A poll by the Marist Institute for Public Opinion recently asked U.S. residents which superpower they would most like to have. 28 percent said they would like to have the ability to read people’s minds, the same proportion that said they would prefer the ability to time travel.
There is no question about it: reading minds is by far the most unethical power on the list. In fact, there is nothing ethical about reading minds, which is a violation of individual privacy and autonomy, disrespectful, unfair, and primarily useful for unethical purposes, like manipulating the behavior of others. It is an inherent violation of the Golden Rule, and uses other human beings for the mindreader’s benefit.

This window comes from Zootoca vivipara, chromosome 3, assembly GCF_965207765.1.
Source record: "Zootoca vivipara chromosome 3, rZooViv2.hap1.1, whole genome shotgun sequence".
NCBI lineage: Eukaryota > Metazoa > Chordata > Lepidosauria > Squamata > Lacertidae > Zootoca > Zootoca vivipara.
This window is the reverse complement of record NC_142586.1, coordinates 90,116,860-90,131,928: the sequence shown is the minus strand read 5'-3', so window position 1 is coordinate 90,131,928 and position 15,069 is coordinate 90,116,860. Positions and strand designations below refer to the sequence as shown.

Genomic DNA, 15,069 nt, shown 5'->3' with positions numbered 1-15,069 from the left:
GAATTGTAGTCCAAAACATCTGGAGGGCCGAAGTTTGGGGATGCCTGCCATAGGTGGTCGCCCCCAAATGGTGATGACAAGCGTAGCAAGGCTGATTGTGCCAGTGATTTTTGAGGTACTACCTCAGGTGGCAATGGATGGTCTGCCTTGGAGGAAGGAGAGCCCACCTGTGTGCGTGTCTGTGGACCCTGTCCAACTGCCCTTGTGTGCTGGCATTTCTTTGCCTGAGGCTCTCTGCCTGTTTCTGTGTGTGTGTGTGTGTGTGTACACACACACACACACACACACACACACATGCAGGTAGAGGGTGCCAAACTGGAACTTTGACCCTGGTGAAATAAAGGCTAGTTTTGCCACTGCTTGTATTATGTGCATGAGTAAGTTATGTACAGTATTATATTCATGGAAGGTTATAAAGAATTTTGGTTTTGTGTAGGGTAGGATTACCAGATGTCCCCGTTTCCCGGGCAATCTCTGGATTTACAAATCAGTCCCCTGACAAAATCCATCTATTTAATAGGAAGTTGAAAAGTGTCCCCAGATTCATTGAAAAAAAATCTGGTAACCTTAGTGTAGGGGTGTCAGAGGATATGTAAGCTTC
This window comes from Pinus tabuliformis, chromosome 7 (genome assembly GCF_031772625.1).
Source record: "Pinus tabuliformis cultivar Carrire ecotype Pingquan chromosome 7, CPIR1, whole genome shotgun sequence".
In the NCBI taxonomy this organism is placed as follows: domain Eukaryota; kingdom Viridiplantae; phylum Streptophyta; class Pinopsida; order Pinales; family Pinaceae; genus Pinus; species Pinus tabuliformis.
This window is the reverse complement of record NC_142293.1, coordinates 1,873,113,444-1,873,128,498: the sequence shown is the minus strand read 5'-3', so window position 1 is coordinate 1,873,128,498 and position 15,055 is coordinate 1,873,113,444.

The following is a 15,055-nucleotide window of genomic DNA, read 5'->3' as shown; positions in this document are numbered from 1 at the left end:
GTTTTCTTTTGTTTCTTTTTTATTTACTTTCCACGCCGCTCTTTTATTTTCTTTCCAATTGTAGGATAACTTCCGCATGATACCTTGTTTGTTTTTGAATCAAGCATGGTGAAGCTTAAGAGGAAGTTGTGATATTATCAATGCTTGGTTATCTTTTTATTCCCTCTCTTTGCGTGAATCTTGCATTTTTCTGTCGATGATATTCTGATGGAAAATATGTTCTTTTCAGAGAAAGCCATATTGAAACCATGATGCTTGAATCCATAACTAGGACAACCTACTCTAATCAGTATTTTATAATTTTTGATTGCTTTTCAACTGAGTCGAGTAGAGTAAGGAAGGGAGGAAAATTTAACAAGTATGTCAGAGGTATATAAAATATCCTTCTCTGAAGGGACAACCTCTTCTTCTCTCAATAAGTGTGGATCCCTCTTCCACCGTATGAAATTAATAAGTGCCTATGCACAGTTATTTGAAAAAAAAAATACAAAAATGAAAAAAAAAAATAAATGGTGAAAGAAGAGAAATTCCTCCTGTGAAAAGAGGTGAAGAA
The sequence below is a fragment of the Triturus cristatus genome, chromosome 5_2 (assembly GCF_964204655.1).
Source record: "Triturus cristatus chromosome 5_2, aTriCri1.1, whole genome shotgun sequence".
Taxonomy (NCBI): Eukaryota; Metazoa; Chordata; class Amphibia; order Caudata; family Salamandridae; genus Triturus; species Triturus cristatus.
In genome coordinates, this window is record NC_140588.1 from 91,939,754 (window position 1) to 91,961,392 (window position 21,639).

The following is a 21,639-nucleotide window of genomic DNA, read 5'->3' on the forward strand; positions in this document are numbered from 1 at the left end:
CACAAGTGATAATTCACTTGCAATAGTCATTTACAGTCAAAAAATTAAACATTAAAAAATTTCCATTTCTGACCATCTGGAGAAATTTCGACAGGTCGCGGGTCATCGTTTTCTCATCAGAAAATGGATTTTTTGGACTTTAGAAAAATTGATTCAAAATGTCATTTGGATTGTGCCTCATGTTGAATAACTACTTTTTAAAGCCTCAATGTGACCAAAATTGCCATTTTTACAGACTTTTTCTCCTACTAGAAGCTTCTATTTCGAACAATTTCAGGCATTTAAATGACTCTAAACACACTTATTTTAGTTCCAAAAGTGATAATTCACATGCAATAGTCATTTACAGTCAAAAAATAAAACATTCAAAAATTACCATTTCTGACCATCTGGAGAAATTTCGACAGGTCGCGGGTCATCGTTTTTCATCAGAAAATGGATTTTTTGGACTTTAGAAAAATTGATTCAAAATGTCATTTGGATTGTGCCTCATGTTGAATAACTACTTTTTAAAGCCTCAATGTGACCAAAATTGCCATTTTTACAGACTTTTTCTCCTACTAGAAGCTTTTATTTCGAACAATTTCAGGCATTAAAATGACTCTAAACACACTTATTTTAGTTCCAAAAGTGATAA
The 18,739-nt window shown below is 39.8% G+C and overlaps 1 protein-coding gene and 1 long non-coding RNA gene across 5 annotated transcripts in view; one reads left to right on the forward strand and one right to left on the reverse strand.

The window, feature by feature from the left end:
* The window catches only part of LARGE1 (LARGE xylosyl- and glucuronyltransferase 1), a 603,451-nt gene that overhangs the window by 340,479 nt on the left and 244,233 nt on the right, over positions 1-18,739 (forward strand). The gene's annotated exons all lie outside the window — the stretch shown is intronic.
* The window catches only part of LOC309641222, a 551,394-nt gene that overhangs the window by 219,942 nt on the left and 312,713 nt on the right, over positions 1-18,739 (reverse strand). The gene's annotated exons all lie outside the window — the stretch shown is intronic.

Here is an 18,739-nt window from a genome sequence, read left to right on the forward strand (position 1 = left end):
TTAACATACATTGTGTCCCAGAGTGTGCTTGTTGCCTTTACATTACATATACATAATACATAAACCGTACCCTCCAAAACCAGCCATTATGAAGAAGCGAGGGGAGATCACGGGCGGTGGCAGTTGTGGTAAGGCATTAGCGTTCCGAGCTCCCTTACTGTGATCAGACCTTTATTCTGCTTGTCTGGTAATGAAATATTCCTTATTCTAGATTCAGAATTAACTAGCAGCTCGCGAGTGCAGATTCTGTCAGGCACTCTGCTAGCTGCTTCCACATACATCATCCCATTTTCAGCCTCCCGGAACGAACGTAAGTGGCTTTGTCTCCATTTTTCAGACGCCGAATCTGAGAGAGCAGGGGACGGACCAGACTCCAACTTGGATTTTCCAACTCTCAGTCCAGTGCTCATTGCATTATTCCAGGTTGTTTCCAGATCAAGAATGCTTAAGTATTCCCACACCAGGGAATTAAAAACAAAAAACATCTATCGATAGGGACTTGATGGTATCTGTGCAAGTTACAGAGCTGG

The fact that so many Americans would choose this power (the other options, other than time travel, were flying, invisibility, and the ability to teleport) is an indication, I think, of declining trust and trustworthiness, increasing suspicion and fear, selfishness, and a callous disregard for the rights of others. No wonder time travel is the co-favorite. People want to go back to a time when we could trust each other.